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Avi - not sure if this link will play - Whitney casting and watch her follow through. You can have a long forward stroke - Ed's is pretty long - just the direction of the power stroke - I can have the tip just about hit the water and still get a good cast. Think on a single hand overhead cast - you can stop your hand right below eye level and just barely in front with your elbow bent - the rod tip stops way up in the air. Now make the same cast but extend your arm straight out in front of you - rod is pretty much parallel to the water but depending on where you apply the power - you still get a very tight loop. It is where you turn the wrist over that causes a burst of acceleration and line will go in the direction of the power application

https://www.facebook.com/whitney.go...=feed_comment_reply&notif_id=1477436764222604
 

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Cm/cl!

I hear, read and watch the goings on of CM/CL. I understand the principle of what is being taught/talked about idealized and executed.

Early on in the thread somebody wrote about "Change of Direction" I think in everyone's haste to throw in their .02 this perception was passed over all to quickly.

Take an object, move it at x pace in an absolute straight line in say a forward direction and as sudden and abrupt make 180 degree change of direction moving the opposite way. Somewhere in that transition (no matter the projectile or mechanism) there has to be a change of direction which will inherently have a fractional of a second pause or stop. It has to! Whether it is a baseball coming in one direction and leaving from a bat in the opposite or a rotational sweep changing direction to a forward cast to an overhead cast with a fly traveling rearward then changing direction for the forward cast/delivery. Every good cast I have watched in real life or standard rate video or slow motion video contains a split second where the tip of the rod stops/pauses a fractional second in order to enable the change in direction.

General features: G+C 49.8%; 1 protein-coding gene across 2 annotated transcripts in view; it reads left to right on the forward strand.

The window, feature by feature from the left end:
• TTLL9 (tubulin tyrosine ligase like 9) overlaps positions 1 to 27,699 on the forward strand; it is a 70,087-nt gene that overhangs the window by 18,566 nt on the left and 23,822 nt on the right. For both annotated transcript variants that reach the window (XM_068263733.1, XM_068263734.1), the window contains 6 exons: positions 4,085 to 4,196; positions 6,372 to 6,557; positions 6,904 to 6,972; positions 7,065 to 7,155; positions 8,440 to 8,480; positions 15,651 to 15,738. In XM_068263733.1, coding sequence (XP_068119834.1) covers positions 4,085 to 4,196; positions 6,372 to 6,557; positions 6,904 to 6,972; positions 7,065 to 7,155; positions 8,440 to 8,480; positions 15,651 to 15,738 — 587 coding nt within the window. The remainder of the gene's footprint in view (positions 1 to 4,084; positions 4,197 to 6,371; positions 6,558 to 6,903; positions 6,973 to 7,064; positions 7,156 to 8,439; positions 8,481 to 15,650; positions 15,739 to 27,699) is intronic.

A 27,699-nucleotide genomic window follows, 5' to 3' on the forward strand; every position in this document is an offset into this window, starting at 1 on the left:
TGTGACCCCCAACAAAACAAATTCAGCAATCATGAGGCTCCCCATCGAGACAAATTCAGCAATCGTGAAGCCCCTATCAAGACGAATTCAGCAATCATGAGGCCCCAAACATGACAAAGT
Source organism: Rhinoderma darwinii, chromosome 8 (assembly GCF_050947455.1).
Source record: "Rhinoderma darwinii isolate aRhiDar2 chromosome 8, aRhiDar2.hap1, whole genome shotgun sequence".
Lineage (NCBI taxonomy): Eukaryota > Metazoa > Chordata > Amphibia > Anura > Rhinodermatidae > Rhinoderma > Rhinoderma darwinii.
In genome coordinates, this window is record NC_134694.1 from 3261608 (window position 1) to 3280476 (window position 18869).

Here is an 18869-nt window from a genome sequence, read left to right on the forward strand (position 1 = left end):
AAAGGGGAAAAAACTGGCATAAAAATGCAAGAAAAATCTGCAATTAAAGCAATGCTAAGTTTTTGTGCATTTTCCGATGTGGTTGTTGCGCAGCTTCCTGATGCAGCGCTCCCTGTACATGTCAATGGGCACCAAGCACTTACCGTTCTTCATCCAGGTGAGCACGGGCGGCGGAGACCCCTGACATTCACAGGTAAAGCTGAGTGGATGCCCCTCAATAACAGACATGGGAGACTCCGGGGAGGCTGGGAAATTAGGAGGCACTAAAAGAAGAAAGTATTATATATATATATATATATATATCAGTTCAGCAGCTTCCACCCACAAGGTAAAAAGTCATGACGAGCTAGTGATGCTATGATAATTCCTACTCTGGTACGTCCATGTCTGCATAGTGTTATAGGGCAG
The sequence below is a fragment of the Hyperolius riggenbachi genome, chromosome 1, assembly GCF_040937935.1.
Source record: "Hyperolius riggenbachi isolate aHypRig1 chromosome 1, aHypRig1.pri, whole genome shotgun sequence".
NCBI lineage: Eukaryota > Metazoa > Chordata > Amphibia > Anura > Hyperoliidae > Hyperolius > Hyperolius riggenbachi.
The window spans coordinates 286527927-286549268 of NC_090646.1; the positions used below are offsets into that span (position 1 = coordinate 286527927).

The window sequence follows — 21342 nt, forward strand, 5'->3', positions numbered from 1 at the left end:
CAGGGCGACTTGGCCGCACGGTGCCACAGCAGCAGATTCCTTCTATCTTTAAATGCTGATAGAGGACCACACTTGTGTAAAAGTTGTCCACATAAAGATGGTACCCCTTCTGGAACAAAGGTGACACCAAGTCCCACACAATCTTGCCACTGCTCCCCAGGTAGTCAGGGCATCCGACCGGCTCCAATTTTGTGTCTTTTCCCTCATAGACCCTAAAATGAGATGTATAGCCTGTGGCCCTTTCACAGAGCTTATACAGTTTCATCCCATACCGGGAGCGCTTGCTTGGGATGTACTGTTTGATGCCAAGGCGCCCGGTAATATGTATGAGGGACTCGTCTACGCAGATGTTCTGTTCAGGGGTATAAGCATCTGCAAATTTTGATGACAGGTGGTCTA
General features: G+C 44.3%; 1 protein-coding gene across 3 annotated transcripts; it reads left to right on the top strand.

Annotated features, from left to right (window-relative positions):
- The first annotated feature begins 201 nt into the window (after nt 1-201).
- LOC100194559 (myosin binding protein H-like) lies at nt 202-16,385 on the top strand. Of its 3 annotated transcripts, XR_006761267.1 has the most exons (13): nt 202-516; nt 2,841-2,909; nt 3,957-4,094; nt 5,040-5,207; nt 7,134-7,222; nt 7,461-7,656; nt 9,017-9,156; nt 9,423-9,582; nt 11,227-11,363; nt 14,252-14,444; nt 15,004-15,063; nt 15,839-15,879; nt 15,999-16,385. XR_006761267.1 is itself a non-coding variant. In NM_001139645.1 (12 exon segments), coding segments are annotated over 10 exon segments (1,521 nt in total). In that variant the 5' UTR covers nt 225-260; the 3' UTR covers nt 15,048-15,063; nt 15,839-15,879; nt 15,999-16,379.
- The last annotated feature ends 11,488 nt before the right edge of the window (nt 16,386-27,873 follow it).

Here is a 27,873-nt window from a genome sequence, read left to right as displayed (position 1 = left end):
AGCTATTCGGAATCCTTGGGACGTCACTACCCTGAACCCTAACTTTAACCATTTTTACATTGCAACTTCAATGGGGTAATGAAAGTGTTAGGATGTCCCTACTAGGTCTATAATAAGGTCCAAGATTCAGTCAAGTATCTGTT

In spey casting, it is not a bad thing. It allows the "D" full formation to Apex which is the best time with the highest amount of stored energy to be re-directed.

Where the rod is powered, how long the rod is powered and all the other stuff talked through on this thread just goes off topic with associated ingredients or part required to make the whole.

BB~